Monday, November 7, 2011

Obama Tops GOP Foes

One year out before President Barack Obama faces voters in his bid for re-election, he encounters an American public that remains deeply pessimistic about the state of the country and its economy, according to a new NBC News/Wall Street Journal poll. (PDF)

Nearly three-quarters of respondents believe the nation is headed in the wrong direction; just 25 percent think the U.S. economy will improve in the next 12 months; and a solid majority says the country is experiencing the start of a long-term decline.

Those attitudes have helped shape their opinions of the president, with majorities disapproving of his overall job performance and his economic handling, and with nearly 75 percent saying that the Obama administration has fallen short of their expectations on the economy and improving oversight of Wall Street and the banks.

Yet despite those views, Obama continues to run ahead of the Republican presidential front-runners in hypothetical general-election match ups — leading former Massachusetts Gov. Mitt Romney by six points and former businessman Herman Cain by 15 points.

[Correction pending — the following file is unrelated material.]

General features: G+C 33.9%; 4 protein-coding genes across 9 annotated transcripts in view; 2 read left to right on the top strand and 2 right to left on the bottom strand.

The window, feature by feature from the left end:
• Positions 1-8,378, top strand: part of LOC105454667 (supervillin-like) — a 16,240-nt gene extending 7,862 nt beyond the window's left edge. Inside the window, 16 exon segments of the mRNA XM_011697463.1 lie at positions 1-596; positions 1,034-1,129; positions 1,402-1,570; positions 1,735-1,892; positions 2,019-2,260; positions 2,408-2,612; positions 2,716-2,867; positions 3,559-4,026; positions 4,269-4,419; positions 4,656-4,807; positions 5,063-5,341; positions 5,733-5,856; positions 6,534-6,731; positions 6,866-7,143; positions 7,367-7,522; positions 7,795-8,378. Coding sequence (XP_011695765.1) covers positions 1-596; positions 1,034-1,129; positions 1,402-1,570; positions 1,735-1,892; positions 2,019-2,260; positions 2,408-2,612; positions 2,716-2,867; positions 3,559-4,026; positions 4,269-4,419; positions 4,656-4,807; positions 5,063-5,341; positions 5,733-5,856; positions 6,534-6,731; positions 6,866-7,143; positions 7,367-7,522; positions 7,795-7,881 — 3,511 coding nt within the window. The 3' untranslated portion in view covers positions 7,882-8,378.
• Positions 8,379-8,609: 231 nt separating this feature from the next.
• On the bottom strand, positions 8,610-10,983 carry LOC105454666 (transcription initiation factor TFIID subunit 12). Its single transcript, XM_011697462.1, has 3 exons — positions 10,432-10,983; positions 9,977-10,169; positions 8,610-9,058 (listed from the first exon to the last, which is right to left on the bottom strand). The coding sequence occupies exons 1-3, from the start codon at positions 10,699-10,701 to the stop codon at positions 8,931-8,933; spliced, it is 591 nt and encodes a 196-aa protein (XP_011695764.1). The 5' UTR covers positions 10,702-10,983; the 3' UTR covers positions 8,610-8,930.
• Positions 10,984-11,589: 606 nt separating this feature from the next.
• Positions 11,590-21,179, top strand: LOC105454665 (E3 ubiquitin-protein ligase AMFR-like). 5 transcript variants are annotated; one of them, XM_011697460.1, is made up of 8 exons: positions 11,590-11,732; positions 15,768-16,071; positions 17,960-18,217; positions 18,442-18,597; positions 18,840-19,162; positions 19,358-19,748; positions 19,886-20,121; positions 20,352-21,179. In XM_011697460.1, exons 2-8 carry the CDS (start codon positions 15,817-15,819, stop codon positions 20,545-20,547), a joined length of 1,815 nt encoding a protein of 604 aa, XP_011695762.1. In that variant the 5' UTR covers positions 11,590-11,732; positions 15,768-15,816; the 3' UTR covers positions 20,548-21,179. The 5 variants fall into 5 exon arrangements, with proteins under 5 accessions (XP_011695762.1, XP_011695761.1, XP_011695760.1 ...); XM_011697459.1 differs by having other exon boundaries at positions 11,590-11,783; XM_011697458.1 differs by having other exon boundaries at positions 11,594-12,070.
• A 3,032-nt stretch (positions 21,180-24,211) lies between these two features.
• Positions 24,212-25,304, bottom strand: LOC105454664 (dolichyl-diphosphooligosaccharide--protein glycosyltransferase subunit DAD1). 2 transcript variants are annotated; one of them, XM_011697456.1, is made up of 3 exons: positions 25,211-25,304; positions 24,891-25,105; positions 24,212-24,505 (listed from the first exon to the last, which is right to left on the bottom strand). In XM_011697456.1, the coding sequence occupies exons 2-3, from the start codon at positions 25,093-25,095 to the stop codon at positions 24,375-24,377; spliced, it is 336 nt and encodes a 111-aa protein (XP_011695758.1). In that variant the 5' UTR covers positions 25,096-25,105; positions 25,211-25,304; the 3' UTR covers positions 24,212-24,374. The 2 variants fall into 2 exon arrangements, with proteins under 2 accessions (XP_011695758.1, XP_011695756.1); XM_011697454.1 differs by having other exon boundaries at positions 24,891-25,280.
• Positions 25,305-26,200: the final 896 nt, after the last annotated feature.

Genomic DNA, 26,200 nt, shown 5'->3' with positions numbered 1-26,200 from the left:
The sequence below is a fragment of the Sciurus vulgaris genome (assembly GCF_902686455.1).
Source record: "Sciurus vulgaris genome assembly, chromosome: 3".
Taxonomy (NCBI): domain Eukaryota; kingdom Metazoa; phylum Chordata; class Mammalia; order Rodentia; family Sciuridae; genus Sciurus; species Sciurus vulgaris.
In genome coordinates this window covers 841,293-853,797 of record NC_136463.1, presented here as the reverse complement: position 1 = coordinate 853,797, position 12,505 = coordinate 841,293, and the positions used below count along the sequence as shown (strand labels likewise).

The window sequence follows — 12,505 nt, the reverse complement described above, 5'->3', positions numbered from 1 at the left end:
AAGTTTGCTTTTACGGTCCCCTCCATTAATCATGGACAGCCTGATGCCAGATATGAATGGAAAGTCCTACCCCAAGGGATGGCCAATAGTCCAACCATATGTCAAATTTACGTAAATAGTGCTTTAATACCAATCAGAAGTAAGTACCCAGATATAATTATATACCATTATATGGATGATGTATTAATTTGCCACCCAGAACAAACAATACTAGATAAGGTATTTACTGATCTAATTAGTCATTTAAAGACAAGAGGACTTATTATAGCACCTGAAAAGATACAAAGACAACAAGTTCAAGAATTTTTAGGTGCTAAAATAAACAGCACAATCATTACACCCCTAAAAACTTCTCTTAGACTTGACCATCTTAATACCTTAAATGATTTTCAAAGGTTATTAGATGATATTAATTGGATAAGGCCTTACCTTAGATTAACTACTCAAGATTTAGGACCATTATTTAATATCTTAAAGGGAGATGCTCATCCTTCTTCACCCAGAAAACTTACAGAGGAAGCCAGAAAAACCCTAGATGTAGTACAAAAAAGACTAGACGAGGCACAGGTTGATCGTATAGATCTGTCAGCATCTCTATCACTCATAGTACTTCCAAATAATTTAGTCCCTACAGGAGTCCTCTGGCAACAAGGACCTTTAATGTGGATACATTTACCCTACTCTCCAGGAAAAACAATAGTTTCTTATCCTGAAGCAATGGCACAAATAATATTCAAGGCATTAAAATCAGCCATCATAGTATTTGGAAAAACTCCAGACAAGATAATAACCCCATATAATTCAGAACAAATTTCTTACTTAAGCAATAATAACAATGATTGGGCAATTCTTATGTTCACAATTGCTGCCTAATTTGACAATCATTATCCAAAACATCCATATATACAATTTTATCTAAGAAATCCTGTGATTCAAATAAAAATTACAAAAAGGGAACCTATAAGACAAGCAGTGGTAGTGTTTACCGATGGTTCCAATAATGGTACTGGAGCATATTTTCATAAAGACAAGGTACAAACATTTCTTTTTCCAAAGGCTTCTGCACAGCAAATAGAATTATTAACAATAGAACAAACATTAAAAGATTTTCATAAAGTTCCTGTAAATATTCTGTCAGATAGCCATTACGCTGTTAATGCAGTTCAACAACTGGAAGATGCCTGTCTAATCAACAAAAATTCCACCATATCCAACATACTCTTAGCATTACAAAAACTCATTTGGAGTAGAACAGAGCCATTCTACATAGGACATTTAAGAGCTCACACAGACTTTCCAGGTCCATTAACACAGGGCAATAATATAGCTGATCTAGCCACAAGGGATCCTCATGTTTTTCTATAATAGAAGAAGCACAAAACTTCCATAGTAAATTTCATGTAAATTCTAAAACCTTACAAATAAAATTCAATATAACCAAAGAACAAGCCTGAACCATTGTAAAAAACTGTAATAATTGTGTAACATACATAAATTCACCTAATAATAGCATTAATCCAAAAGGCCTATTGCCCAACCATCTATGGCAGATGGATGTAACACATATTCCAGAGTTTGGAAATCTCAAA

Just how grim and negative is it? The poll asked respondents to give a single word or short phrase to best describe how they feel about where things stand in the country. Some of the answers:

  • “We are in the dump.”
  • “Very unstable.”
  • “We’re in the gutter.”
  • “Very challenging.”

Overall, 58 percent of these responses are negative, 33 percent are neutral and just 9 percent are positive.

What’s more, a combined 76 percent agree with the statement that the current economic structure of the country is out of balance and favors a small proportion of the rich over the rest of the country, and that America needs to reduce the power of the banks and corporations. That number includes 62 percent of Republicans and 61 percent of Tea Party supporters who agree with the statement. And 53 percent agree with the statement that the national debt must be cut significantly by reducing spending and the size of government.

Read the full story at msnbc.

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